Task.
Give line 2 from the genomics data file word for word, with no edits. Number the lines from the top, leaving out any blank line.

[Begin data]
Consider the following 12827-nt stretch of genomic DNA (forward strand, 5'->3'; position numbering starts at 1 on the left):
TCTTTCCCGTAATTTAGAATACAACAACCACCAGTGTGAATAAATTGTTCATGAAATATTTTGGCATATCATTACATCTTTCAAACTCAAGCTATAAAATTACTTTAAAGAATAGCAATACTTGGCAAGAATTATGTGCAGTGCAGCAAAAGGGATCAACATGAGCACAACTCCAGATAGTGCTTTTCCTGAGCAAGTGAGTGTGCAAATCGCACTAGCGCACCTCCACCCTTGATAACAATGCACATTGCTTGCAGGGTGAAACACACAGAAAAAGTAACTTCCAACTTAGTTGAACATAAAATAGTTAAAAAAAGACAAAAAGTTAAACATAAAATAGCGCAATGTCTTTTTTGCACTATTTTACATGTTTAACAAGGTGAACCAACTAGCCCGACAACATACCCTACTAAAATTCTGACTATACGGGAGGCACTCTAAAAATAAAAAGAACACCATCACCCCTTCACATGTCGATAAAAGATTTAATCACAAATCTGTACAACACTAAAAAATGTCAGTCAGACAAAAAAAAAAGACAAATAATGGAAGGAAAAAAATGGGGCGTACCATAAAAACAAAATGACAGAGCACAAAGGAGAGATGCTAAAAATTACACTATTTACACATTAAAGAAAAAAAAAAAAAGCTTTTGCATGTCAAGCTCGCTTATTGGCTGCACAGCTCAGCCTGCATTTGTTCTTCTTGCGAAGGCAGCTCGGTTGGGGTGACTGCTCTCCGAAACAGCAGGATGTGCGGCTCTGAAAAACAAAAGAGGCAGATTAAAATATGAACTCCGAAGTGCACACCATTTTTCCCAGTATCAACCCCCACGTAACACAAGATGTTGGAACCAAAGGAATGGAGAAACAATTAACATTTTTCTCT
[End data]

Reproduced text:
TCTTTCCCGTAATTTAGAATACAACAACCACCAGTGTGAATAAATTGTTCATGAAATATTTTGGCATATCATTACATCTTTCAAACTCAAGCTATAAAATTACTTTAAAGAATAGCAATACTTGGCAAGAATTATGTGCAGTGCAGCAAAAGGGATCAACATGAGCACAACTCCAGATAGTGCTTTTCCTGAGCAAGTGAGTGTGCAAATCGCACTAGCGCACCTCCACCCTTGATAACAATGCACATTGCTTGCAGGGTGAAACACACAGAAAAAGTAACTTCCAACTTAGTTGAACATAAAATAGTTAAAAAAAGACAAAAAGTTAAACATAAAATAGCGCAATGTCTTTTTTGCACTATTTTACATGTTTAACAAGGTGAACCAACTAGCCCGACAACATACCCTACTAAAATTCTGACTATACGGGAGGCACTCTAAAAATAAAAAGAACACCATCACCCCTTCACATGTCGATAAAAGATTTAATCACAAATCTGTACAACACTAAAAAATGTCAGTCAGACAAAAAAAAAAGACAAATAATGGAAGGAAAAAAATGGGGCGTACCATAAAAACAAAATGACAGAGCACAAAGGAGAGATGCTAAAAATTACACTATTTACACATTAAAGAAAAAAAAAAAAAGCTTTTGCATGTCAAGCTCGCTTATTGGCTGCACAGCTCAGCCTGCATTTGTTCTTCTTGCGAAGGCAGCTCGGTTGGGGTGACTGCTCTCCGAAACAGCAGGATGTGCGGCTCTGAAAAACAAAAGAGGCAGATTAAAATATGAACTCCGAAGTGCACACCATTTTTCCCAGTATCAACCCCCACGTAACACAAGATGTTGGAACCAAAGGAATGGAGAAACAATTAACATTTTTCTCT